Sports taken to another level mixed reaction to Indigenous Fencing, “Ombuindje”

Social media has gone abuzz with mixed reactions amidst video visuals showing two young men from the indigenous Himba tribe, descendants of the Ovaherero tribe, grilling each other with sticks in the name of sports and culture.

The video, which went viral on social media since it was aired last week, demonstrates two young men exchanging heave bodily blows, using long softened sticks (otuhongue) as the preferred instrument savaging each other for supremacy under the guise of sport and while Fencing is a group of three related combat sports; the foil, epee and sabre with winning points made through the contact with an opponent � Indigenous Fencing requires the opponents facing each other in seating positions at the start but the fighters are allowed to get on their feet as the fight intensifies. There are three forms of modern fencing, each uses a different kind of weapon and has different rules, this way the sport itself is divided into three competitive scenes: foil, epee, and sabre. Most competitive fencers choose to specialise in one weapon only.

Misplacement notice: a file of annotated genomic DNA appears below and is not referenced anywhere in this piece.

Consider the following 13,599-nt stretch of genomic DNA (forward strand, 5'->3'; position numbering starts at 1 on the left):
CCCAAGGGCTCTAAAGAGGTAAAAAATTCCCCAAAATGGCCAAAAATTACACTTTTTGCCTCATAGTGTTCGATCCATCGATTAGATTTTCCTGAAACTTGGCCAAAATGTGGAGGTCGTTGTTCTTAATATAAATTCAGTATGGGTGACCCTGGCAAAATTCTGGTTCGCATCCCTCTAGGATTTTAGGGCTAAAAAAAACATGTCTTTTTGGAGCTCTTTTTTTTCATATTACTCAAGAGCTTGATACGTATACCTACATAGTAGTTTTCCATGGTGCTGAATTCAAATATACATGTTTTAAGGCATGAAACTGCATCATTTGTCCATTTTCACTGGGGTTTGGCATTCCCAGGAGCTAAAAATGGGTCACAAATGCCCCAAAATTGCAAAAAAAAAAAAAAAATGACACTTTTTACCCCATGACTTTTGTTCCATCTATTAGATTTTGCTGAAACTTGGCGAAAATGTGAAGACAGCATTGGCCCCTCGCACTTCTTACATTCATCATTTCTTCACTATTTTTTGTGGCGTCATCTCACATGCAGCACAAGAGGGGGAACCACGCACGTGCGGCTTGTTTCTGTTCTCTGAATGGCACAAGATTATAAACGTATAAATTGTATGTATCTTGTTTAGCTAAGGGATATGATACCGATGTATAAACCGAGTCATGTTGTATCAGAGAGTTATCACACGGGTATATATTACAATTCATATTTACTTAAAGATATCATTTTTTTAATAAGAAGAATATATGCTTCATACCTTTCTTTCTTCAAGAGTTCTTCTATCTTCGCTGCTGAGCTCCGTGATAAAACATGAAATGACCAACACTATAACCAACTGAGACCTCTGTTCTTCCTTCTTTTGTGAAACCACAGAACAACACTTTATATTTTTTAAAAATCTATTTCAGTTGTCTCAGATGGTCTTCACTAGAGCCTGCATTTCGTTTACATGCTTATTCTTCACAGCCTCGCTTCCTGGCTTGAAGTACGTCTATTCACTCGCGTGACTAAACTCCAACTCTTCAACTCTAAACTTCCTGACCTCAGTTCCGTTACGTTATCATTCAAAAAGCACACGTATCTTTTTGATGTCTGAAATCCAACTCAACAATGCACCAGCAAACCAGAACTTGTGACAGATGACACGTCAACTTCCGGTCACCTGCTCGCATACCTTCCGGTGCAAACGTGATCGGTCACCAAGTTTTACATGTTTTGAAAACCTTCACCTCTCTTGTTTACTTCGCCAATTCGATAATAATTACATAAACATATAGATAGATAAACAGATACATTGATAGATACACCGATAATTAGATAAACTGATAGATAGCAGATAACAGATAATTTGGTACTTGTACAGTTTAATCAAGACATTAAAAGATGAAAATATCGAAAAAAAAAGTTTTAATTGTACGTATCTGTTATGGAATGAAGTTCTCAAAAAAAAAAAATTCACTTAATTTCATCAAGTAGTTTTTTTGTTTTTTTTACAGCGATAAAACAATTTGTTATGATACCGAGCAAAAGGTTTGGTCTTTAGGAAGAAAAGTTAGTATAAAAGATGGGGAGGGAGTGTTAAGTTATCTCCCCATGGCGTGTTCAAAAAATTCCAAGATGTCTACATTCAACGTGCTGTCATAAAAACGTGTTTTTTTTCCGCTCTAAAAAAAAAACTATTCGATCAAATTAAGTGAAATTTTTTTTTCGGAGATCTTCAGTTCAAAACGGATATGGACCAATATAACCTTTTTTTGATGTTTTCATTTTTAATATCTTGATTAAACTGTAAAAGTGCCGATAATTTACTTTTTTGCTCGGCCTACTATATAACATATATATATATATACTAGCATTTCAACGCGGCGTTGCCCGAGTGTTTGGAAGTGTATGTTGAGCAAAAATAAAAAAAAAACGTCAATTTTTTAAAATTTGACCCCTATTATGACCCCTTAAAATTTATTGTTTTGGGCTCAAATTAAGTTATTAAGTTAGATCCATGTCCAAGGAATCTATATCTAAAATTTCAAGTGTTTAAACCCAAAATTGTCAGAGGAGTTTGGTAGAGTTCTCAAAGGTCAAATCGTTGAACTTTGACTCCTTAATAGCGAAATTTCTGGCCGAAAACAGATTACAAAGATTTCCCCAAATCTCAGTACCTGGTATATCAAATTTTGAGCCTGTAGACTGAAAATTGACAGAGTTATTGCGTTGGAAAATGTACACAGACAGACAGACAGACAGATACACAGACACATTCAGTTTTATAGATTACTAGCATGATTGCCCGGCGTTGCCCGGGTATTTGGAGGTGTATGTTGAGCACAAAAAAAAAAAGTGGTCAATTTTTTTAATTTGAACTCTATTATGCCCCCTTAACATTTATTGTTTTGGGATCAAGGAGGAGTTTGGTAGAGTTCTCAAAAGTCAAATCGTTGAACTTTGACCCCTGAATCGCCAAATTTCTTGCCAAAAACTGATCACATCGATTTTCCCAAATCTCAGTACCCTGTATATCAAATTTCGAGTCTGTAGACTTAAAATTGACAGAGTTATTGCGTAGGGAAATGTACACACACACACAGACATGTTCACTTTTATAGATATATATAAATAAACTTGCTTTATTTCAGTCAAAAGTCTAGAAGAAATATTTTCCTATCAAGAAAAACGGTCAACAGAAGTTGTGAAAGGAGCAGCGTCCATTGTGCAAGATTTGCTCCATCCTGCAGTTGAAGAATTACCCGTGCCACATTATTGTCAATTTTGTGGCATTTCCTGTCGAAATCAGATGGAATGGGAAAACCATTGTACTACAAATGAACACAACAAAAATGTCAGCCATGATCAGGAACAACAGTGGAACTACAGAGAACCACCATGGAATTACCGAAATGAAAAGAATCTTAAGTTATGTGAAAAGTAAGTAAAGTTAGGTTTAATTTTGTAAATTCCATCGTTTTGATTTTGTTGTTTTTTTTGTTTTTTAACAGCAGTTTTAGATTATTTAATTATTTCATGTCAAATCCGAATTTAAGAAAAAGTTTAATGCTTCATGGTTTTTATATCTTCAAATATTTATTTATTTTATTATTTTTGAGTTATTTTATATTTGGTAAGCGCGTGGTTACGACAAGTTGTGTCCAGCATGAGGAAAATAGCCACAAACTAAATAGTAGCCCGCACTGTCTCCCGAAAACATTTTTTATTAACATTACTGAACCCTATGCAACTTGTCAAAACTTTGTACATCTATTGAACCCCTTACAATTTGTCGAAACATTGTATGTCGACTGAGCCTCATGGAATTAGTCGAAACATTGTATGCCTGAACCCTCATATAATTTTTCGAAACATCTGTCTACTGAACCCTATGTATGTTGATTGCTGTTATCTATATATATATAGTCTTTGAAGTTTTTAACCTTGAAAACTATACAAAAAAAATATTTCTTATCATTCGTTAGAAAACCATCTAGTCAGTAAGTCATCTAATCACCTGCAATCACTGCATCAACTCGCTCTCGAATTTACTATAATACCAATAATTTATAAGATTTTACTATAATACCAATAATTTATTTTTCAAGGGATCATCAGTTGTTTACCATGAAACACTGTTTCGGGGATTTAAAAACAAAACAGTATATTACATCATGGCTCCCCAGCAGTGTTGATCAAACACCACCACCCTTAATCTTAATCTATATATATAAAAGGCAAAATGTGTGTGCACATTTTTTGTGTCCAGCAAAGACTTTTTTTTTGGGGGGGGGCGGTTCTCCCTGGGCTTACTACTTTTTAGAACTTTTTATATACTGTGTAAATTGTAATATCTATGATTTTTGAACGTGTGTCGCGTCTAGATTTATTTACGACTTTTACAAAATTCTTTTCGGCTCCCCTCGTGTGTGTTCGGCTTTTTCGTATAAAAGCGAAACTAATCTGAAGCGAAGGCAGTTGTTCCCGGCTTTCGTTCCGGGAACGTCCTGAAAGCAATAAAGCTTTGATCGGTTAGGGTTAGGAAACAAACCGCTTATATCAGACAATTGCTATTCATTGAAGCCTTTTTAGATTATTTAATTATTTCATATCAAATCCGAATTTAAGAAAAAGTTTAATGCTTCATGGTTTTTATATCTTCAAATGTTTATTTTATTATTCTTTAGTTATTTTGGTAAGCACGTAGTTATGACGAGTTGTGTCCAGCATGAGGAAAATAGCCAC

With no specific timeframe as to how long a fight would last or any well-defined rules where the vicious blows should be landing � New Era Sports sought clarification from the implementers of this breathtaking but highly dangerous pastime. It is extremely barbaric because people are hurting each other with very dangerous consequences, says a critique requesting for his identity to be with held for fear of reprisals.This particular pastime has been practiced in this neck of the woods for many years. It normally takes place during rainy seasons when folks are in high spirits demonstrating appreciation and happiness, says Opuwo Sports Officer John Kakondo.

Kakondo adds Ombuindje is a popular cultural pastime, used by locals as a sign of manhood while at the same time learning the finer tricks of using a stick effectively whenever the need arose.

The Himba tribe is well known for using sticks as weapons for hunting wild animals and defending themselves wherever their life is threatened.

However, using the absurd consequences move is that there is no touchstone for absurdity since one person's absurdity is another person's common sense.

There are those who believe boxing should be banned because it often results in catastrophic injuries, death included.

Nonetheless, defenders of boxing might point out that boxing is not a special case in this respect since parachute, motor racing, rugby, cricket, karate and water sports are also prone to fatal injuries and are thus companions in guilt with boxing.

Source: New Era Newspaper Namibia